But the metal failed to consolidate gains during the summer doldrums, falling to a near four-year low November 6 at $1,143.
The recovery from there was swift and gold is heading into the final week of 2014 basically where it started the year.
Gold 2014’s highs and lows were 20% or $237 apart, making it the quietest year since 2008. Last year it was 40% or $488 – gold’s most volatile 12 months since crazy 1980.
The subdued trading in gold came despite potential market shocks including the slide in oil, the rampant dollar and a variety of geopolitical shocks during 2014.
The gold price is the most sentiment-driven of all commodities, but fundamentals still do matter.
And cost of supply may now be providing that elusive price floor gold bulls have been looking for since 2011’s record high above $1,900.
As this chart by metals consultancy GFMS and Thomson Reuters shows towards the $1,100 mark, 60% of the industry would be loss-making on an all-in basis.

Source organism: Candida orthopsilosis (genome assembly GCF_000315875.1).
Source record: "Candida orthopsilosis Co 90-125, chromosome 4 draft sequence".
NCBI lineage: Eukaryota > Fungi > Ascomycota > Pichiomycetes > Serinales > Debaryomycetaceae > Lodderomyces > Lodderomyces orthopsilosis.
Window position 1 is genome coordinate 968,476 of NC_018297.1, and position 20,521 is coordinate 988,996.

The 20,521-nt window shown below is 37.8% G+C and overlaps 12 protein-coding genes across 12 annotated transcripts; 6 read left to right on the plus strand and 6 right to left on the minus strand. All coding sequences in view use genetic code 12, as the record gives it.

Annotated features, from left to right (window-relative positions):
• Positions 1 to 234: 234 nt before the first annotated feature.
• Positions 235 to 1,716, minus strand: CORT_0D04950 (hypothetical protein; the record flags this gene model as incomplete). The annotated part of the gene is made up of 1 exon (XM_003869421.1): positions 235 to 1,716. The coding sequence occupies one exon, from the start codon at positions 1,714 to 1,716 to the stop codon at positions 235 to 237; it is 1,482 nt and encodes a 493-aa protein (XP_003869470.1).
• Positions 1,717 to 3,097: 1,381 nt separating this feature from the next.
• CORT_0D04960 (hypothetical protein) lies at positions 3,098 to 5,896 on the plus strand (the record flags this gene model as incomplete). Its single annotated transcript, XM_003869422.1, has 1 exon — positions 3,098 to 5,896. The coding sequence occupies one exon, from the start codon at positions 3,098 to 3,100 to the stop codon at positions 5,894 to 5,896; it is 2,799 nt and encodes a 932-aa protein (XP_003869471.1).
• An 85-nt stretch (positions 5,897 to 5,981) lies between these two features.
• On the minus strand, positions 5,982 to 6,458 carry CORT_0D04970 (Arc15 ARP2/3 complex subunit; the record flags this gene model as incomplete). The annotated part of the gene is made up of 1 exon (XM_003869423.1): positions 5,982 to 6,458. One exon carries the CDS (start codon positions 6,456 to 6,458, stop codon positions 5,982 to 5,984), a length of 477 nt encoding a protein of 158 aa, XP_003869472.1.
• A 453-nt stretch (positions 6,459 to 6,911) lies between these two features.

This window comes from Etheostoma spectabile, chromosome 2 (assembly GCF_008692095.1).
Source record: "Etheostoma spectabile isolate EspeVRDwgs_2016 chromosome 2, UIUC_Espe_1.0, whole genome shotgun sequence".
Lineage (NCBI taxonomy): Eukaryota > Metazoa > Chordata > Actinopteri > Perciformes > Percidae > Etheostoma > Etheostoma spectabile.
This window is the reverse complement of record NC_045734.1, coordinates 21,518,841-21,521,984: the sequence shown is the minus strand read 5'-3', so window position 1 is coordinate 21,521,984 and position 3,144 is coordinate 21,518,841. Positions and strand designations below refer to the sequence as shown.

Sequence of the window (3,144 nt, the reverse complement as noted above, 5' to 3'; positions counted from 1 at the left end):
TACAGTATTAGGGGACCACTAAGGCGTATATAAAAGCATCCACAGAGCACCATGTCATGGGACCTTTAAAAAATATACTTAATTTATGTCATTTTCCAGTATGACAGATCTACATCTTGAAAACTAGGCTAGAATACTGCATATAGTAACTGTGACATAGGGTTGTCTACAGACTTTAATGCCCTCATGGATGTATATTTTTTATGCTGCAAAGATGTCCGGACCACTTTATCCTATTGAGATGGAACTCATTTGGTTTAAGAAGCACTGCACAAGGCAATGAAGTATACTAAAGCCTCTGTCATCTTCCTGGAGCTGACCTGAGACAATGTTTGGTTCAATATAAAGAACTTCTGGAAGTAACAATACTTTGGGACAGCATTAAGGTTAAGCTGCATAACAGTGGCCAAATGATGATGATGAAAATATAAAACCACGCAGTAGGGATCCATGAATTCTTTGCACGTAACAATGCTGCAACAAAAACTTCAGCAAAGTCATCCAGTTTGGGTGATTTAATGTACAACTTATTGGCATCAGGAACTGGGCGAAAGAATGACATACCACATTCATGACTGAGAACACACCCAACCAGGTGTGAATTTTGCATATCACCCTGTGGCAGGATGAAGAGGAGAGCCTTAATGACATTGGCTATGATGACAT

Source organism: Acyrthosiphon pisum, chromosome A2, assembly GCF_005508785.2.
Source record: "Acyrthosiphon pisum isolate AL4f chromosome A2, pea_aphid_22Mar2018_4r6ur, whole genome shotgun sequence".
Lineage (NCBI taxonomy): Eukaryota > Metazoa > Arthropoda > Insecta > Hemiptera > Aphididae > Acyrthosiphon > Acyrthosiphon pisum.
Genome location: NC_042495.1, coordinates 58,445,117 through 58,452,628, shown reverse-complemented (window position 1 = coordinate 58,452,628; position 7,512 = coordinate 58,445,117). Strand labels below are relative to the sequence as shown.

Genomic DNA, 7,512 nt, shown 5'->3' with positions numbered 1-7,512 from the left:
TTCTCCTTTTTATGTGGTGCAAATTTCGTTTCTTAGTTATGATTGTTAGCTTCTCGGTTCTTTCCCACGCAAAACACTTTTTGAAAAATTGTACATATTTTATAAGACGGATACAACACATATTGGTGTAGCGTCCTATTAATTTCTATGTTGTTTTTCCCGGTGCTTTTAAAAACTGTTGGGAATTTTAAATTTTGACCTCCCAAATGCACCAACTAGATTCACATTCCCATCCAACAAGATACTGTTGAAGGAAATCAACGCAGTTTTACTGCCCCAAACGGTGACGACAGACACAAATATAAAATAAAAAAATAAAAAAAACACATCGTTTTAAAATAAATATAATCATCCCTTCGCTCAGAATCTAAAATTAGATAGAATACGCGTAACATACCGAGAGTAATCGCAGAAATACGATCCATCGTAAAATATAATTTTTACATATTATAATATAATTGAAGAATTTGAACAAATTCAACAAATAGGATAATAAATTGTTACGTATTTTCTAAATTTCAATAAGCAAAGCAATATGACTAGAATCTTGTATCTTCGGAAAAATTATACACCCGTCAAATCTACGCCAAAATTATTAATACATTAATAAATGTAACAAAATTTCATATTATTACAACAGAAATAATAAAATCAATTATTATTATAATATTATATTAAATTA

Gold miners’ problems are only exacerbated say the authors by falling by-product credits, such as silver and copper which are down roughly one third and 10% respectively from the 2013 average.
Average costs in the industry sits around $1,200 and is falling as miners shelve projects, reduce exploration expenditure, defer or cut back on sustaining capital. A strong dollar helps to contain costs outside the US and the tanking oil price reduces a major input cost.
While the price may well fall to $1,100 in the year ahead, multiple quarters of prices at these levels would force loss-making miners out of business and reduce supply, helping prices to recover.